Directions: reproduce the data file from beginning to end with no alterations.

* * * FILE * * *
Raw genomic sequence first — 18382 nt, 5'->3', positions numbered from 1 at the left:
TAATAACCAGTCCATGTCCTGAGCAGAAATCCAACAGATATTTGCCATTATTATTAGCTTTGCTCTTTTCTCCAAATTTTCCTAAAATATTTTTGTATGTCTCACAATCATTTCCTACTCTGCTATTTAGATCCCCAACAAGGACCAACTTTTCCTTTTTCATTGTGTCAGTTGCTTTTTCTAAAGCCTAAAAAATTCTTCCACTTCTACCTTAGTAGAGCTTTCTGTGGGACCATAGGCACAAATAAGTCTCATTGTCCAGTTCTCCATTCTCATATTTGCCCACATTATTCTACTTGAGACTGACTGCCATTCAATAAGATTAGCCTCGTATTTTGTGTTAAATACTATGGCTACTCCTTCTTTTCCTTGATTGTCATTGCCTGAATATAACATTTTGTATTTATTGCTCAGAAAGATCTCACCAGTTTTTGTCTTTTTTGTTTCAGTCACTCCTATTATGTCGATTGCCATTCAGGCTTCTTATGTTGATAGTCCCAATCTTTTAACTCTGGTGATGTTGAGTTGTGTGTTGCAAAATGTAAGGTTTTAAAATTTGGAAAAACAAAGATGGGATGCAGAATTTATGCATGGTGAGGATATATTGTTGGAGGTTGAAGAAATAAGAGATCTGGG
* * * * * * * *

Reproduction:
Raw genomic sequence first — 18382 nt, 5'->3', positions numbered from 1 at the left:
TAATAACCAGTCCATGTCCTGAGCAGAAATCCAACAGATATTTGCCATTATTATTAGCTTTGCTCTTTTCTCCAAATTTTCCTAAAATATTTTTGTATGTCTCACAATCATTTCCTACTCTGCTATTTAGATCCCCAACAAGGACCAACTTTTCCTTTTTCATTGTGTCAGTTGCTTTTTCTAAAGCCTAAAAAATTCTTCCACTTCTACCTTAGTAGAGCTTTCTGTGGGACCATAGGCACAAATAAGTCTCATTGTCCAGTTCTCCATTCTCATATTTGCCCACATTATTCTACTTGAGACTGACTGCCATTCAATAAGATTAGCCTCGTATTTTGTGTTAAATACTATGGCTACTCCTTCTTTTCCTTGATTGTCATTGCCTGAATATAACATTTTGTATTTATTGCTCAGAAAGATCTCACCAGTTTTTGTCTTTTTTGTTTCAGTCACTCCTATTATGTCGATTGCCATTCAGGCTTCTTATGTTGATAGTCCCAATCTTTTAACTCTGGTGATGTTGAGTTGTGTGTTGCAAAATGTAAGGTTTTAAAATTTGGAAAAACAAAGATGGGATGCAGAATTTATGCATGGTGAGGATATATTGTTGGAGGTTGAAGAAATAAGAGATCTGGG